A country that has relied on coal as an energy source for hundreds of years has had enough.

Germany has declared the industry must end.

The country's last black coal mines were closed in 2018, and now Chancellor Angela Merkel's administration has decided to phase out all remaining brown coal mines and coal-fired power plants.

Highly polluting and a major source of carbon emissions, most of the latter are in the east of the country, lingering remnants of the communist era. Under what's called the Coal Compromise, the government, mining and energy companies and unions have all agreed to phase out the industry by 2038 in return for a $60bn injection of government funds.

But the pact is controversial. While everyone accepts the industry's demise is inevitable, there's still fierce disagreement about the pace of change. Tens of thousands of people in eastern Germany still rely, directly or indirectly, on coal for their livelihoods, and community leaders have only agreed to a deal that will allow them time to readjust and provides funds to kick-start replacement industries.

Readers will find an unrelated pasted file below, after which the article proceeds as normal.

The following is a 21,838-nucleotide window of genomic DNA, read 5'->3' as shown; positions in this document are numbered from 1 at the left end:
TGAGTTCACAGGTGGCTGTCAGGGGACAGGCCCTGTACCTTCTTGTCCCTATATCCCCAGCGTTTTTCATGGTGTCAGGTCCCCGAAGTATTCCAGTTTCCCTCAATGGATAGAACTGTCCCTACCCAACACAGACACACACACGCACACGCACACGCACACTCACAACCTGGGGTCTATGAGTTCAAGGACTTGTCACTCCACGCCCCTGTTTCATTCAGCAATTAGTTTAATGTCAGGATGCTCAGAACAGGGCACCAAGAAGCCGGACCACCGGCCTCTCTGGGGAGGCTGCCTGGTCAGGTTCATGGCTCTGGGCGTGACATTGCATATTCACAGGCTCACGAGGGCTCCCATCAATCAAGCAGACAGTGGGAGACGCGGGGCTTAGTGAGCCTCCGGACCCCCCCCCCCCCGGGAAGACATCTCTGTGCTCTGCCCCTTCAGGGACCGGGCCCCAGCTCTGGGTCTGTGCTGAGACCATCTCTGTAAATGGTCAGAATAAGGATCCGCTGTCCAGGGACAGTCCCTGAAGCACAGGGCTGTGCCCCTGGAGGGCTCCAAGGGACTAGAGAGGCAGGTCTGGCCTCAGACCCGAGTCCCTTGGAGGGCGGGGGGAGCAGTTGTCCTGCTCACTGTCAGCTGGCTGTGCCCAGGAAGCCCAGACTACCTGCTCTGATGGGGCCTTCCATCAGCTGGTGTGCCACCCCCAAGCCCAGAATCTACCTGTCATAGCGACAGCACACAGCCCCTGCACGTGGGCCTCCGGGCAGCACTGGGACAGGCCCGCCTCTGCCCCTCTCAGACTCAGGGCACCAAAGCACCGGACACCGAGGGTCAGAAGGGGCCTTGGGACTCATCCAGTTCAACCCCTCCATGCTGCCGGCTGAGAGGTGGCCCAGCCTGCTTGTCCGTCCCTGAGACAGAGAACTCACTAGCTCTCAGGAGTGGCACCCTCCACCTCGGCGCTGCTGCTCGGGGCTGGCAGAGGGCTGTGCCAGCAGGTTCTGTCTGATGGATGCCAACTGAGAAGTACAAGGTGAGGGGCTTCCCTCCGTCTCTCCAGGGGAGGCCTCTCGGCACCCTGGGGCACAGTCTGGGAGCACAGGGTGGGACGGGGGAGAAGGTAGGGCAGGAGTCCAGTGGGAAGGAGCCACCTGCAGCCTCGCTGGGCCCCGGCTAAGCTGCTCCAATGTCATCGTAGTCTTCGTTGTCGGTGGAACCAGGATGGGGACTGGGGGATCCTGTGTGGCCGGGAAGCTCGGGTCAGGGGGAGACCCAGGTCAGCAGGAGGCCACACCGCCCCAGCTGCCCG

But environmentalists are demanding coal's immediate end, which they say is necessary if Germany is to honour its commitments under the 2015 Paris Agreement.

"We don't have any time to waste. We can't wait another 18 years," says Daniel Hofinger, part of a newly formed direct action movement now putting pressure on the government to act faster. With both sides digging in their heels, battle lines have been drawn.

In a film that says much about the challenges the world must make to deal with climate change, reporter Eric Campbell travelled to Lusatia in the former East Germany, as a mass protest action was about to get under way.

Source: Al Jazeera